Author Topic: Applies to theology as well....  (Read 1096 times)

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Offline Rella

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Applies to theology as well....
« on: Fri Oct 28, 2022 - 08:38:09 »
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Offline Texas Conservative

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Re: Applies to theology as well....
« Reply #1 on: Fri Oct 28, 2022 - 08:48:00 »
If I am 100% right, you are 100% wrong.

In Theology, there is the right answer.  Any answer that is not right, is wrong.  Perspectives and feelings mean nothing.

Offline yogi bear

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Re: Applies to theology as well....
« Reply #2 on: Fri Oct 28, 2022 - 09:48:34 »
If I am 100% right, you are 100% wrong.

In Theology, there is the right answer.  Any answer that is not right, is wrong.  Perspectives and feelings mean nothing.
There is more truth to that than you joke about. In God's word there is only one truth it matters not what "Perspectives and feelings mean " God only spoke one truth and we are required to speak the truth of God's oracles.

Hard as it may be we are required to come to the unity of truth. Gods words are truth and life!!!!

Offline Alan

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Re: Applies to theology as well....
« Reply #3 on: Fri Oct 28, 2022 - 09:58:11 »
In the case of this meme, it's a very poor example. The number is either a 6 or a 9, it cannot change its value by looking at it upside down.

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Re: Applies to theology as well....
« Reply #3 on: Fri Oct 28, 2022 - 09:58:11 »

Offline Rella

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Re: Applies to theology as well....
« Reply #4 on: Fri Oct 28, 2022 - 10:05:05 »
There is more truth to that than you joke about. In God's word there is only one truth it matters not what "Perspectives and feelings mean " God only spoke one truth and we are required to speak the truth of God's oracles.

Hard as it may be we are required to come to the unity of truth. Gods words are truth and life!!!!

And truth in this...

In God's word there is only one truth it matters not what "Perspectives and feelings mean "

But then we have those here who claim they are right... even when they are opposite the next person claiming to be "right" person.

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Re: Applies to theology as well....
« Reply #4 on: Fri Oct 28, 2022 - 10:05:05 »

Offline Rella

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Re: Applies to theology as well....
« Reply #5 on: Fri Oct 28, 2022 - 10:06:47 »
In the case of this meme, it's a very poor example. The number is either a 6 or a 9, it cannot change its value by looking at it upside down.

But which one is right?

Offline Alan

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Re: Applies to theology as well....
« Reply #6 on: Fri Oct 28, 2022 - 11:33:56 »
But which one is right?


No one reads upside down, nor does anyone write upside down. A 6 is a 6 and a 9 is a 9.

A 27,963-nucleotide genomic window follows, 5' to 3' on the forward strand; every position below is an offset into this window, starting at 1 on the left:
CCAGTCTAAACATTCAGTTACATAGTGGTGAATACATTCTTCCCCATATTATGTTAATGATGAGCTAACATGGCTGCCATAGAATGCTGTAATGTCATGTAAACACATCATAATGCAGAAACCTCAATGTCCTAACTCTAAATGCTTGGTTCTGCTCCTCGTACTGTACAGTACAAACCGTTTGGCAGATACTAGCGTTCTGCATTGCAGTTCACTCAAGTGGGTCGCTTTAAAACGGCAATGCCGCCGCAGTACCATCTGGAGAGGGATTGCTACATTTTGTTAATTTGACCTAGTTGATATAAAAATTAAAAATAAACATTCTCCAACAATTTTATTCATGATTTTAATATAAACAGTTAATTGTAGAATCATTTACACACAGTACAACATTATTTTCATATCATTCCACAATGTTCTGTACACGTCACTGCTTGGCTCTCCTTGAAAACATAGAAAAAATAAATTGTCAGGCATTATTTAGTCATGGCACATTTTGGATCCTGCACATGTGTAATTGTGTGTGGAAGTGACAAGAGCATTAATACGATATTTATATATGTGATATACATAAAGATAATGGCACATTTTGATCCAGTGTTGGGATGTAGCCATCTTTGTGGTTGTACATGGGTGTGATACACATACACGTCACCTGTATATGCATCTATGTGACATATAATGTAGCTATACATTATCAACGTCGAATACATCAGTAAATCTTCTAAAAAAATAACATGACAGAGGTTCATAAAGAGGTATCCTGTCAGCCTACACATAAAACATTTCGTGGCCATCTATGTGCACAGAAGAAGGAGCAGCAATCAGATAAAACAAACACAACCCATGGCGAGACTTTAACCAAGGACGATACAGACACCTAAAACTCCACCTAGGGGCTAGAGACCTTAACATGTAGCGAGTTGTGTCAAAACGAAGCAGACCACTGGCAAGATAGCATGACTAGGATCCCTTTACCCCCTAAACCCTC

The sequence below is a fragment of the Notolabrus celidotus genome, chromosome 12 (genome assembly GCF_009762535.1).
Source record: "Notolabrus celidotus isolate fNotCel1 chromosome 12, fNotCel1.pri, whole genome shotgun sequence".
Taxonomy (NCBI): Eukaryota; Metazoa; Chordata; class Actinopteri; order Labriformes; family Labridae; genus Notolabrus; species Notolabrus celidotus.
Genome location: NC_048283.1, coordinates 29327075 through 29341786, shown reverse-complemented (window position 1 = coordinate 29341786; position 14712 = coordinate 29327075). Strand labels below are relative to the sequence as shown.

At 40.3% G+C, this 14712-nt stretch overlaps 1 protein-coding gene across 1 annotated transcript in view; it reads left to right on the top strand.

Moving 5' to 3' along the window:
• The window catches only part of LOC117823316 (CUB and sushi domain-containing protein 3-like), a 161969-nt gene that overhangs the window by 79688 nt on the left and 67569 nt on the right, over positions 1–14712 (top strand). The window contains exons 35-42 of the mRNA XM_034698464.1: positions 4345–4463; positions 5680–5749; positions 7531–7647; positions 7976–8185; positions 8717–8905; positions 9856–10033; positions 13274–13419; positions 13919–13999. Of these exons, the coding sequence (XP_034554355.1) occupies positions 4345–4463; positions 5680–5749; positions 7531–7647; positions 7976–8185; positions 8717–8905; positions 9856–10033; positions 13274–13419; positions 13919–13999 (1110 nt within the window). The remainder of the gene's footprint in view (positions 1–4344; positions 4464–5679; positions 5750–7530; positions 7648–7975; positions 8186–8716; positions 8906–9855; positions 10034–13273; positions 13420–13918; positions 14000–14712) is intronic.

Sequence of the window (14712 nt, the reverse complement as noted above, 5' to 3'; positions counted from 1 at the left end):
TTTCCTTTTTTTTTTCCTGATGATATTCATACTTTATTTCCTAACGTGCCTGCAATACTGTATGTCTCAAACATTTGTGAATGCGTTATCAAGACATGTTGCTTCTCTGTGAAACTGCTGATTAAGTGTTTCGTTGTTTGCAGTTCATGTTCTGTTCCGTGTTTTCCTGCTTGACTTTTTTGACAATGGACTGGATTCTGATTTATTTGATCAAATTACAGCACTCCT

Offline Texas Conservative

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Re: Applies to theology as well....
« Reply #7 on: Fri Oct 28, 2022 - 12:24:44 »
There is more truth to that than you joke about. In God's word there is only one truth it matters not what "Perspectives and feelings mean " God only spoke one truth and we are required to speak the truth of God's oracles.

Hard as it may be we are required to come to the unity of truth. Gods words are truth and life!!!!

I really wasn't joking.  I might have been needling Rella with the first statement but it is still correct.  The truth is the truth whether I agree with it or not. 

Offline Rella

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Re: Applies to theology as well....
« Reply #8 on: Fri Oct 28, 2022 - 13:22:30 »

No one reads upside down, nor does anyone write upside down. A 6 is a 6 and a 9 is a 9.

You are missing the point.

The number is on the ground with 2 different people at opposite ends..... what each sees is correct for them

I know you have to have seen on a sign numbers that will have a line drawn under them...  usually a 6 or a 9

That is to emphasize the bottom of the number.


BTW... I DO TOO... Read upside down and backwards. When I was 20 my boss once told me I should learn because it can come in handy at times.

So I did and he was right.

It is amazing what you can learner looking down on a table or desk from the opposite side when people assume you cant understand what they have written. ::tippinghat::

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Re: Applies to theology as well....
« Reply #8 on: Fri Oct 28, 2022 - 13:22:30 »

Offline Texas Conservative

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Re: Applies to theology as well....
« Reply #9 on: Fri Oct 28, 2022 - 14:17:44 »
I understood the point and it isn't a good one.  Perspective means nothing.  There is no "my truth" only the truth.  Truth is objective.

Offline RB

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Re: Applies to theology as well....
« Reply #10 on: Fri Oct 28, 2022 - 15:23:10 »

No one reads upside down, nor does anyone write upside down. A 6 is a 6 and a 9 is a 9.
I do have a little granddaughter (Abigail) that's dyslexia~certain numbers and letters she sees backward! This past week we were in the car and saw something ( I can not remember) and she asked me Pa Pa, is that a six, and I said no it is ...... I wish I could remember, but can not, but it was not a six it was like a "j" in cursive.

She's a smart little girl but does have trouble spelling and with numbers~a great little artist...but is dyslexia.

Offline Wycliffes_Shillelagh